Thursday, August 9, 2012

Tips for making your writing more concise

One thing all good legal writers have in common is that they strive to trim the fat from their writing. To that end, here are some tips (avec examples) for doing just that from Lynn Gaertner-Johnston's Business Writing blog:

1. Reduce the use of sentence openers such as "There is" and "These are." Compare these sentence pairs:

  • There is something you need to consider.
  • Consider this:
  • There are people listed on the roster who did not attend.
  • Not everyone on the roster attended.

2. Cut sentence flab. When you finish writing a piece, cut the word count by at least 10 percent. It is easier than you may think. Compare these sentences:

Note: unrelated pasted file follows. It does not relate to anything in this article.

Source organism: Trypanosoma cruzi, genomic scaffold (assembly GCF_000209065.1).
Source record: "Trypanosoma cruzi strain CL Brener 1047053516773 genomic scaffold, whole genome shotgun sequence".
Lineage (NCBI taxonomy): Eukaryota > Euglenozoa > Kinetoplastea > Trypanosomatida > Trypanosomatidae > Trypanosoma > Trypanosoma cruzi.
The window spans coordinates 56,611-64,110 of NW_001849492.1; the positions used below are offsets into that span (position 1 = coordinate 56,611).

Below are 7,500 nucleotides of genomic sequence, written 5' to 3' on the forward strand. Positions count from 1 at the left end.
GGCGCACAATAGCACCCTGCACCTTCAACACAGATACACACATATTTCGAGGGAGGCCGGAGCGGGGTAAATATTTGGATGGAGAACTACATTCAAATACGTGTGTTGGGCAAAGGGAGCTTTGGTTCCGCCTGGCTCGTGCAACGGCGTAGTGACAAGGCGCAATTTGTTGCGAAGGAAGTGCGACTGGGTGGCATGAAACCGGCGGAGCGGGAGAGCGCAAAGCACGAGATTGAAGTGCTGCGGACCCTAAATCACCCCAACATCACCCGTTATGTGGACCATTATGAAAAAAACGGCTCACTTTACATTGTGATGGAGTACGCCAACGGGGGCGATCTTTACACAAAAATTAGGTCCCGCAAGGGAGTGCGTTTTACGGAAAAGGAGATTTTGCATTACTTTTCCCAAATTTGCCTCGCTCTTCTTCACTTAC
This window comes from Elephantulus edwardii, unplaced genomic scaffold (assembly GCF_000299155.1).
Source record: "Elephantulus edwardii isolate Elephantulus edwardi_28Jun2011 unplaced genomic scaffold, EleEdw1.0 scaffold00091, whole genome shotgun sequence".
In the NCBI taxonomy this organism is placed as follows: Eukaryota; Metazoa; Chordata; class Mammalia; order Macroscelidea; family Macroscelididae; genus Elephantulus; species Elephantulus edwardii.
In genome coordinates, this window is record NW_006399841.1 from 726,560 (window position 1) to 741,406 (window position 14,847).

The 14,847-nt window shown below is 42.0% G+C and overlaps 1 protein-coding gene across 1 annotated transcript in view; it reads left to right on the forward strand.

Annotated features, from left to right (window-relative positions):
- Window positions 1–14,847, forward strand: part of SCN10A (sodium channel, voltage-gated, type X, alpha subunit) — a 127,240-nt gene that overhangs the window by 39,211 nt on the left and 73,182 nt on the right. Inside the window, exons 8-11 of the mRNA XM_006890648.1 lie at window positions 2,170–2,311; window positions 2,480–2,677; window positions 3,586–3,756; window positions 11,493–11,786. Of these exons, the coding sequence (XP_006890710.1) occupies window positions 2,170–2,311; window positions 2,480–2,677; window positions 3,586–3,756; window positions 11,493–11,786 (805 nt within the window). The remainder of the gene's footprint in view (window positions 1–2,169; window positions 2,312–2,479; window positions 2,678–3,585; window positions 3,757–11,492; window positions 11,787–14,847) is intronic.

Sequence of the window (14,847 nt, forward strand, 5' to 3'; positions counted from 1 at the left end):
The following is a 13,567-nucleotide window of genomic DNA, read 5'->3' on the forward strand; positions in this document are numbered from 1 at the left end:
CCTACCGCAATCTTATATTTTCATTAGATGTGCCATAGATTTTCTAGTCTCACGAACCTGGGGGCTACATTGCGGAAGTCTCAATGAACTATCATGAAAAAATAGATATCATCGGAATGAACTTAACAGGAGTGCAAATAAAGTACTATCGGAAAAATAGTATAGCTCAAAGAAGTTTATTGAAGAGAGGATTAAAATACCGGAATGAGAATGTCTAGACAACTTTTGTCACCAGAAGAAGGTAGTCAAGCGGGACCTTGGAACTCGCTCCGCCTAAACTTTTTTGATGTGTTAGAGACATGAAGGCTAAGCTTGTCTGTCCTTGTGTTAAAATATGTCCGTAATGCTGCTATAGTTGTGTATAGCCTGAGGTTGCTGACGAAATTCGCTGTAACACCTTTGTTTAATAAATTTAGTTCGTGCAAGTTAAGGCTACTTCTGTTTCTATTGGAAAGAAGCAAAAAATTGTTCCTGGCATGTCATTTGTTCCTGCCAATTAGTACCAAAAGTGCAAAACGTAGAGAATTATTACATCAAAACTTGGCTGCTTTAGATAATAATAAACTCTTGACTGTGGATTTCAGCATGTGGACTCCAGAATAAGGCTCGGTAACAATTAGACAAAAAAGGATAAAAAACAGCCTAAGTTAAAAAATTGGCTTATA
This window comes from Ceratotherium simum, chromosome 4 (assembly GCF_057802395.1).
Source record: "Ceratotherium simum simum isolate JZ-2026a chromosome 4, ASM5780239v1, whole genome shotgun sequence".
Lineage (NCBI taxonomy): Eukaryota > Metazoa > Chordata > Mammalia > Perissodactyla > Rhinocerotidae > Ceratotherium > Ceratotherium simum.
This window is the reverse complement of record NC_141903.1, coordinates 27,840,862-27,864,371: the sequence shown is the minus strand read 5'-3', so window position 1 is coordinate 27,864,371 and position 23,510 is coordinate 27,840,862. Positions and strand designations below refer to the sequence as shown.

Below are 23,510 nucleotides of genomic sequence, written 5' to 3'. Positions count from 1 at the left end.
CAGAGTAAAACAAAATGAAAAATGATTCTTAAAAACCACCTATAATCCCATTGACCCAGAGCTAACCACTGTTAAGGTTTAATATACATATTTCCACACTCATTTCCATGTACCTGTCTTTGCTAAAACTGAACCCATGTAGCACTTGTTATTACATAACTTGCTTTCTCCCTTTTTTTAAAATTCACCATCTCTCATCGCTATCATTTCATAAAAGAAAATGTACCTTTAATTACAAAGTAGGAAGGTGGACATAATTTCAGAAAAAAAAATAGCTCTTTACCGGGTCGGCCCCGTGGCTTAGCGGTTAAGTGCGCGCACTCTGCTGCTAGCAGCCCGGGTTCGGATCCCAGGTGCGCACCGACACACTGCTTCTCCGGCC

• As of this date, the final rule has not been published.
  • The final rule has not yet been published.
  • Please do not hesitate to contact me with any questions and concerns.
  • Please contact me with questions and concerns.

3. Condense prepositional phrases into one word. Prepositional phrases can lead to flabby sentences. When possible, create sleek, concise sentences using single words rather than phrases. Compare these items, with prepositions underlined:

  • She is of service to her community.
  • She serves her community.
  • We will end the presentation with comments from Dr. Davies.
  • Dr. Davies' comments will end the presentation.

Check out more of Ms. Gaertner-Johnston's tips for concise writing here.

(jbl).

http://lawprofessors.typepad.com/legal_skills/2012/08/tips-for-making-your-writing-more-concise.html

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